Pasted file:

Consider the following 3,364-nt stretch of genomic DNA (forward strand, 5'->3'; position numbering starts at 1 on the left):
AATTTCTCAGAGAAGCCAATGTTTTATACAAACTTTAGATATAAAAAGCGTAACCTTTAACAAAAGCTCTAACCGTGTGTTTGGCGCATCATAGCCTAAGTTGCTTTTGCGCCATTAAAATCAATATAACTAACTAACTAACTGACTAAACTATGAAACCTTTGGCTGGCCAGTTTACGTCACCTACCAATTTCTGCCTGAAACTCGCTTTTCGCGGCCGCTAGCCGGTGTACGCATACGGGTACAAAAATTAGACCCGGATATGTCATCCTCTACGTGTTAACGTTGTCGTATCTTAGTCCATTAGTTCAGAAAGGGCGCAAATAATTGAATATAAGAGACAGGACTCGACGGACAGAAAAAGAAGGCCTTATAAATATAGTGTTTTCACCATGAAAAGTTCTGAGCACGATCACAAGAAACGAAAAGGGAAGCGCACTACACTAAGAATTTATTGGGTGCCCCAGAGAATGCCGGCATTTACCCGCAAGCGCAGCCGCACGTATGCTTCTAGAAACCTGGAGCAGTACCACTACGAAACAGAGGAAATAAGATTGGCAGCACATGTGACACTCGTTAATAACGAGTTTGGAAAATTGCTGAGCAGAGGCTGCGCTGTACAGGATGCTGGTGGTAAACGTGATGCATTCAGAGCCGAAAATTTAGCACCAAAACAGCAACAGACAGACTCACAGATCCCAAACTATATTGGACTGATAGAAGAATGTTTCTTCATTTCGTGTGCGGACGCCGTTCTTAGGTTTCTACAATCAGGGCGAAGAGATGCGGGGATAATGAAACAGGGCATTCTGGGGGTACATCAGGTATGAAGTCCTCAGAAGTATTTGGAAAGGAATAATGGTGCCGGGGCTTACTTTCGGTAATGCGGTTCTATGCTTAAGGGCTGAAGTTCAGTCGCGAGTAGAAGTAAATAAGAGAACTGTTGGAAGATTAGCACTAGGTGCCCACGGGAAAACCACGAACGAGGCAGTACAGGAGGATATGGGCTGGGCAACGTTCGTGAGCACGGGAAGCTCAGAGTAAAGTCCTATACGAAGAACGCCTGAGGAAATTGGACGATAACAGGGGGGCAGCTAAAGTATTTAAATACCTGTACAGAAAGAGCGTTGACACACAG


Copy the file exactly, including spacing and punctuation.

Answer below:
Consider the following 3,364-nt stretch of genomic DNA (forward strand, 5'->3'; position numbering starts at 1 on the left):
AATTTCTCAGAGAAGCCAATGTTTTATACAAACTTTAGATATAAAAAGCGTAACCTTTAACAAAAGCTCTAACCGTGTGTTTGGCGCATCATAGCCTAAGTTGCTTTTGCGCCATTAAAATCAATATAACTAACTAACTAACTGACTAAACTATGAAACCTTTGGCTGGCCAGTTTACGTCACCTACCAATTTCTGCCTGAAACTCGCTTTTCGCGGCCGCTAGCCGGTGTACGCATACGGGTACAAAAATTAGACCCGGATATGTCATCCTCTACGTGTTAACGTTGTCGTATCTTAGTCCATTAGTTCAGAAAGGGCGCAAATAATTGAATATAAGAGACAGGACTCGACGGACAGAAAAAGAAGGCCTTATAAATATAGTGTTTTCACCATGAAAAGTTCTGAGCACGATCACAAGAAACGAAAAGGGAAGCGCACTACACTAAGAATTTATTGGGTGCCCCAGAGAATGCCGGCATTTACCCGCAAGCGCAGCCGCACGTATGCTTCTAGAAACCTGGAGCAGTACCACTACGAAACAGAGGAAATAAGATTGGCAGCACATGTGACACTCGTTAATAACGAGTTTGGAAAATTGCTGAGCAGAGGCTGCGCTGTACAGGATGCTGGTGGTAAACGTGATGCATTCAGAGCCGAAAATTTAGCACCAAAACAGCAACAGACAGACTCACAGATCCCAAACTATATTGGACTGATAGAAGAATGTTTCTTCATTTCGTGTGCGGACGCCGTTCTTAGGTTTCTACAATCAGGGCGAAGAGATGCGGGGATAATGAAACAGGGCATTCTGGGGGTACATCAGGTATGAAGTCCTCAGAAGTATTTGGAAAGGAATAATGGTGCCGGGGCTTACTTTCGGTAATGCGGTTCTATGCTTAAGGGCTGAAGTTCAGTCGCGAGTAGAAGTAAATAAGAGAACTGTTGGAAGATTAGCACTAGGTGCCCACGGGAAAACCACGAACGAGGCAGTACAGGAGGATATGGGCTGGGCAACGTTCGTGAGCACGGGAAGCTCAGAGTAAAGTCCTATACGAAGAACGCCTGAGGAAATTGGACGATAACAGGGGGGCAGCTAAAGTATTTAAATACCTGTACAGAAAGAGCGTTGACACACAG